Considering the lack of major differences between competing products and the negligible cost for consumers to switch to another company's products, low-cost providers like Staples and even part-time players like Wal-Mart Stores ( WMT) are best-positioned to gain dominance.

A higher-cost, lower-margin operator like Office Depot, on the other hand, will likely lose customers and could even end up having to close stores, particularly in North America, where the office products market is saturated. In fact, the company has already been closing stores in the U.S. and Canada for several years -- 121 in 2009 and 22 in 2010, for example -- and is now down to about 1,200 retail outlets worldwide. I think layoffs and more closings are possible during the next few years because management will need to cut costs further to achieve and maintain positive margins.

Risks to Consider: Since Office Depot's downward spiral appears likely to continue, shorting the stock may seem like a no-brainer. Short sellers could get burned, though, if the stock reverses course for some reason, like small businesses recovering more rapidly than expected or swift action by management to improve profitability through deep cost cuts.

Action to Take --> Office Depot is a terrible investment I see treading water, at best, because of the competitive disadvantages I mentioned. However, it's also easy to imagine the stock continuing its long decline, delivering another 8% to 10% a year in losses as it heads down to $1.80 or $1.70 a share from the current share price of around $2.80.

And that estimate could be optimistic, since some analysts already value the stock at less than $1 per share. This seems reasonable to me when you consider investors have paid an average of 6.3 times earnings for Office Depot for the past 10 years. If you multiply that by 2012 estimated earnings of 5 cents a share, you get a share price of only 32 cents (6.3 x 5 cents = 32 cents).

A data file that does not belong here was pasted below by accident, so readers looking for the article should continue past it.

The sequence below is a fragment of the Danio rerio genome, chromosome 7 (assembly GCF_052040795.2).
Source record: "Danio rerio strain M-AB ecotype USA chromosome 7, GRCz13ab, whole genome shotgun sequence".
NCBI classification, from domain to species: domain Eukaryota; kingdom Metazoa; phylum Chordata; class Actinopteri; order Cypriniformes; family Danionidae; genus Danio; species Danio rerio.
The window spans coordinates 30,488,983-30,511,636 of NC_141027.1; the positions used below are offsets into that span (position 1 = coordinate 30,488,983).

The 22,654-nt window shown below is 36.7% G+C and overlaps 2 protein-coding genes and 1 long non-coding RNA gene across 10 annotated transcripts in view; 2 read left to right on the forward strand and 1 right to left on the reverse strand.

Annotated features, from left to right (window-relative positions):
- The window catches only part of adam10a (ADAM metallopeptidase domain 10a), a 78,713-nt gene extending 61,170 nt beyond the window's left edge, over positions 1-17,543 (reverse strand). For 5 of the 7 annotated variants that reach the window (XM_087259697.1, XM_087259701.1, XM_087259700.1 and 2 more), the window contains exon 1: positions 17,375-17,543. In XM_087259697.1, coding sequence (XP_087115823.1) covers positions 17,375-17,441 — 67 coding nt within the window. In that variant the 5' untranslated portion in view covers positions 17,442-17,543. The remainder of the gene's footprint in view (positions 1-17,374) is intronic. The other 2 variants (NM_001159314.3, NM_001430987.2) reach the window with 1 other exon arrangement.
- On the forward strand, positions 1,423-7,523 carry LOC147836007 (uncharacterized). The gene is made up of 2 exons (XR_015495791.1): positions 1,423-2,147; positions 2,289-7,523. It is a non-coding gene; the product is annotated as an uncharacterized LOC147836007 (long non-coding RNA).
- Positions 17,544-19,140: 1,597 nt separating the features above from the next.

Even if Office Depot manages to get back in the black in the long term (it has posted negative earnings for the past four years), it's probably not going to offer Staples or other big rivals major competition any time soon. Eight or 10 years down the road, we might even see headlines about Office Depot filing for bankruptcy.

You may want to short the stock if you're adventuresome, keeping in mind the risks I've described above, but I don't see any other role for it in a portfolio. It's probably not even worth holding as a takeover candidate, since high degrees of product overlap with the competition mean Office Depot doesn't have much of anything new or complementary to offer potential buyers, except additional outlets. And even these wouldn't be that great an asset since many retailers are moving toward smaller stores and more online sales.

Tim Begany does not personally hold positions in any securities mentioned in this article. StreetAuthority LLC does not hold positions in any securities mentioned in this article.

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  • This commentary comes from an independent investor or market observer as part of TheStreet guest contributor program. The views expressed are those of the author and do not necessarily represent the views of TheStreet or its management.